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HIV AND THE LAW, AND HUMAN RIGHTS

HIV and human rights

There is a very strong link between HIV and human rights and - for many years - activists have been advocating that an effective response to the HIV epidemic can only happen with full respects of human rights. For example, human rights abuses are one of the drivers of the HIV epidemic and increase its impact while, at the same time, HIV undermines progress in the realisation of human rights.

What are human rights?

Human rights are rights inherent to all human beings, regardless of race, sex, nationality, ethnicity, language, religion, or any other status. Human rights include the right to life and liberty, freedom from slavery and torture, freedom of opinion and expression, the right to work and education, and many more. Everyone is entitled to these rights, without discrimination.

In the UK they are protected by the Human Rights Act 1998. The Act gives effect to the rights set out in the European Convention on Human Rights. They include:

  • Your right to life
  • Your right to respect for private and family life
  • Your right to personal liberty
  • Your right not to be tortured or treated in an inhuman way
  • Your right to a fair trial
  • Your right to freedom of religion and belief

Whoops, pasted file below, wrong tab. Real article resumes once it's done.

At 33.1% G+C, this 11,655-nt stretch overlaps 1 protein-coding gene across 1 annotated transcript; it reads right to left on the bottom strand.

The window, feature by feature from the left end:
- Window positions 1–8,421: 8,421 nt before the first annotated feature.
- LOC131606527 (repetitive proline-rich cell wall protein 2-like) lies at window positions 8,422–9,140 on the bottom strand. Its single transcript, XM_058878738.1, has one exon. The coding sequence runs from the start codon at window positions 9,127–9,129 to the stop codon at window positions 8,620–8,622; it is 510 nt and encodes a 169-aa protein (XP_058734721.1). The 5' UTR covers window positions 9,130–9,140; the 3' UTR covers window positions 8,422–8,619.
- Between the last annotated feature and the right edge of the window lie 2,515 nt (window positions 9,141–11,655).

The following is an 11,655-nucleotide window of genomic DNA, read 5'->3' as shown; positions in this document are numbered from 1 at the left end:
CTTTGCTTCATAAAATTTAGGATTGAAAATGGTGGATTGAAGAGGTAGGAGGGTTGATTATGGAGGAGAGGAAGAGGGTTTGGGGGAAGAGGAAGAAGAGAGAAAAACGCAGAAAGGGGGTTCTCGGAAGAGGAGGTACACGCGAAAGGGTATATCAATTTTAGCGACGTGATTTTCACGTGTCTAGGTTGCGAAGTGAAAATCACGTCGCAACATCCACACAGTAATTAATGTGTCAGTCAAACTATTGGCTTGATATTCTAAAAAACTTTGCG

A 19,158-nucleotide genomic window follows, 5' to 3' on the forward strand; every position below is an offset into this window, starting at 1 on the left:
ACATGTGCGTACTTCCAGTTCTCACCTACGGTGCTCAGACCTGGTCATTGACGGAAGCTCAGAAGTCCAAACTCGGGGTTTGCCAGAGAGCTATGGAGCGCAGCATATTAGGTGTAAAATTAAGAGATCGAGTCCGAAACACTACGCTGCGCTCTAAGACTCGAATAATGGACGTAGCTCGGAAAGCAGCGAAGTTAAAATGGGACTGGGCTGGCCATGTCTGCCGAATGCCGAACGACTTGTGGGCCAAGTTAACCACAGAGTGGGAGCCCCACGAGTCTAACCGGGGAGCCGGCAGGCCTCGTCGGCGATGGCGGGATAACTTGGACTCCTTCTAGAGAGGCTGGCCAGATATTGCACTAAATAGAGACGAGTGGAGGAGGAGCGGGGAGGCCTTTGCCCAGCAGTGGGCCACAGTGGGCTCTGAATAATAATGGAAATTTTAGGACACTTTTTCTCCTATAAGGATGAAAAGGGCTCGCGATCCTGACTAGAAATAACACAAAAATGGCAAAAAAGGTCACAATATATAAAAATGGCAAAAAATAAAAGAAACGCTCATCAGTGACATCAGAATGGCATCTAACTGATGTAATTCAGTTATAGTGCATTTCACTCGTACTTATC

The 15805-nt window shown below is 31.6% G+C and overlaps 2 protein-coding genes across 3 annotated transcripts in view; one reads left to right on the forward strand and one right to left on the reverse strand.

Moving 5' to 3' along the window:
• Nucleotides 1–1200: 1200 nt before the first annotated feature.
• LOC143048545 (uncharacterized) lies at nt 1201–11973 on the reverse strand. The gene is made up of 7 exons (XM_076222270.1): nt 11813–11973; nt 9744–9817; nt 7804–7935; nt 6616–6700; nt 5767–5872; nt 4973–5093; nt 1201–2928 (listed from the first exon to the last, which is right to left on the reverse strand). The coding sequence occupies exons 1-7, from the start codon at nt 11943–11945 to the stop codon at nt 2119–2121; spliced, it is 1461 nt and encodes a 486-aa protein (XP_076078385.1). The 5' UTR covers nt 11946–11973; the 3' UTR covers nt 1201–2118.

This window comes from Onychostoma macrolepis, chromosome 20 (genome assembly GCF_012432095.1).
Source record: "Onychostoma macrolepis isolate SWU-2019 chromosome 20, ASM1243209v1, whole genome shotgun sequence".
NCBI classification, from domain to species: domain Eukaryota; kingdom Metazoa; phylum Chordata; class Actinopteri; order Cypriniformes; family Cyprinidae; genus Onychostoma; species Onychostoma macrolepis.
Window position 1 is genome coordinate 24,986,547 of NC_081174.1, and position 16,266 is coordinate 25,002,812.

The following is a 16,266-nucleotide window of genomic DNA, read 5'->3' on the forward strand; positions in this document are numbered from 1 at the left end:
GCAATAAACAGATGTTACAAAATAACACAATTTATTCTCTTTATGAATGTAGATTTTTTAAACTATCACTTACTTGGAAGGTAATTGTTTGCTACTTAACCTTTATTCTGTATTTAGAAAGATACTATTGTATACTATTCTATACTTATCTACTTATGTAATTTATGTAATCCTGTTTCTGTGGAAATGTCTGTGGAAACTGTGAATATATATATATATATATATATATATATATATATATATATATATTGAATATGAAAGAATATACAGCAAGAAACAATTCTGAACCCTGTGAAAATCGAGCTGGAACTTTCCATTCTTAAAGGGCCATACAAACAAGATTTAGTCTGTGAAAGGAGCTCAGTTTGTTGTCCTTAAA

What rights are protected under the Human Rights Act? | Citizens Advice
  Human rights | Wikipedia

Human rights and HIV

The relationship between HIV and AIDS and human rights can be highlighted in several areas:

  • Increased vulnerability of certain groups more vulnerable to contracting HIV because they are unable to realise their civil, political, economic, social and cultural rights.
  • Through discrimination and stigma, the rights of people living with HIV often are violated because of their presumed or known HIV status. This causes them to suffer both the disease and the consequential loss of other rights. Stigmatisation and discrimination may obstruct their access to treatment and may affect their employment, housing and other rights.
  • Strategies tackling the epidemic are hampered where human rights are not respected. For example, discrimination against and stigmatisation of vulnerable groups such as people who inject drugs, sex workers, and men who have sex with men drives these communities underground.

Fast track cities

Fast Track Cities is committed to attaining the HIV UNAIDS 90-90-90 targets by 2020:

  • 90% of all people living with HIV will know their HIV status
  • 90% of all people with diagnosed HIV infection will receive sustained antiretroviral therapy (ART)
  • 90% of all HIV-diagnosed people receiving sustained ART will achieve viral suppression. Achieving zero stigma is the initiative’s fourth, but no less important, target.

HIV prevention, testing and treatment services can and should be grounded in human rights. Beyond being an imperative in themselves, human rights principles and approaches are critical to addressing barriers to HIV services and to achieving HIV targets. Human rights principles and approaches will help maximize the reach and impact of HIV prevention, testing and treatment programmes. They also will help address potential human rights challenges and prevent abuses that may occur in the context of urgent efforts to Fast- Track the achievement of HIV prevention, testing and treatment targets.